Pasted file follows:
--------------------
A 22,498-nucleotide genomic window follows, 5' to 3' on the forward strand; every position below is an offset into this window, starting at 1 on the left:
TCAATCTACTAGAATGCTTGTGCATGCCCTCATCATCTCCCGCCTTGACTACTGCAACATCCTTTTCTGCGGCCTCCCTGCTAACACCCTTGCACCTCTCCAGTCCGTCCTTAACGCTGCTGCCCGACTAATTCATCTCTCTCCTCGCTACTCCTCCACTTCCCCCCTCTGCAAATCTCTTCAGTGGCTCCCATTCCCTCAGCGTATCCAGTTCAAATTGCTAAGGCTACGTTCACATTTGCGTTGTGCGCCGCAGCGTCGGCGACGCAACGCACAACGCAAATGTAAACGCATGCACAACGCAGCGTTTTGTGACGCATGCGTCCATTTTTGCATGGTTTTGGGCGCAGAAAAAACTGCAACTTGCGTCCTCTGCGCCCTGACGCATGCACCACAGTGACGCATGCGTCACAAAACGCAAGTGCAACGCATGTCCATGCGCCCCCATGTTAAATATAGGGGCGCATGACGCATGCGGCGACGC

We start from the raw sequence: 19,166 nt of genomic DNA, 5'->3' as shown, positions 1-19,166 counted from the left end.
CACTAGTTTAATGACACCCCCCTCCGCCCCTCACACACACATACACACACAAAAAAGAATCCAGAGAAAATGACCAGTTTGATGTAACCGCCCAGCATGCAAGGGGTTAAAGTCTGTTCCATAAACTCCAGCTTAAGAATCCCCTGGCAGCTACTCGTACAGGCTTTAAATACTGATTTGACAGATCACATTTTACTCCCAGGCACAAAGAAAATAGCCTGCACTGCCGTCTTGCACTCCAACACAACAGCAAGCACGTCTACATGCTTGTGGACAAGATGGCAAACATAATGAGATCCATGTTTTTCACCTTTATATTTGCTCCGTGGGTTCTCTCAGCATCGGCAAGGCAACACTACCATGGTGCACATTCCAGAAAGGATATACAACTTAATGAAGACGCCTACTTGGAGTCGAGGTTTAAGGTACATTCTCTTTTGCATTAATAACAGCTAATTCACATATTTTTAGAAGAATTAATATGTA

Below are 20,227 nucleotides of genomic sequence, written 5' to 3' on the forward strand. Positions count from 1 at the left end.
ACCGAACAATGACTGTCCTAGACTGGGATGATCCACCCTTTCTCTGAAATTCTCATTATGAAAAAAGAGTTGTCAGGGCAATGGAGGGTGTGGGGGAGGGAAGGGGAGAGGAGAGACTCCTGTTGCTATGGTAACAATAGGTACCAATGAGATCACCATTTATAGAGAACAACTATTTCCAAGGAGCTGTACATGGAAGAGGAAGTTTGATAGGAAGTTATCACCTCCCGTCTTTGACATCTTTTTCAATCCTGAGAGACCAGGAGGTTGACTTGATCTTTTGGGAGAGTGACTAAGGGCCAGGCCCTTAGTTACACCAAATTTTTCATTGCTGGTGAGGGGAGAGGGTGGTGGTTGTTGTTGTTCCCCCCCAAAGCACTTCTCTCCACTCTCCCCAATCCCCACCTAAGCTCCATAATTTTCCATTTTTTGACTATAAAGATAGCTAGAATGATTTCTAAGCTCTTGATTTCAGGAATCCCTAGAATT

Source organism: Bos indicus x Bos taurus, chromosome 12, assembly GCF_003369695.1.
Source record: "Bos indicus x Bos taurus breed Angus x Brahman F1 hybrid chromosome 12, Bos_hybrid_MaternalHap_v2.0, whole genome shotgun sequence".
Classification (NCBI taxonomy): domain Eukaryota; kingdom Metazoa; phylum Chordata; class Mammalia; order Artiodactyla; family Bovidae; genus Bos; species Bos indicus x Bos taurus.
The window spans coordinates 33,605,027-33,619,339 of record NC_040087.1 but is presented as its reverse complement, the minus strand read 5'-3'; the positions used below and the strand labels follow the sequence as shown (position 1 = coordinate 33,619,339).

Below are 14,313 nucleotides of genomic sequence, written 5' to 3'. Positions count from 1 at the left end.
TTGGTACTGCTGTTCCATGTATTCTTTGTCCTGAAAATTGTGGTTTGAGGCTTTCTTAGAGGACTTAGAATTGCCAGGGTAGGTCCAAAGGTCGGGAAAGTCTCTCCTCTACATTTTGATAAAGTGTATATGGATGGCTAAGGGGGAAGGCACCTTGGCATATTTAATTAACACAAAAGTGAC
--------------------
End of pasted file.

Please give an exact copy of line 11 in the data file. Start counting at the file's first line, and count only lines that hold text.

Below are 14,313 nucleotides of genomic sequence, written 5' to 3'. Positions count from 1 at the left end.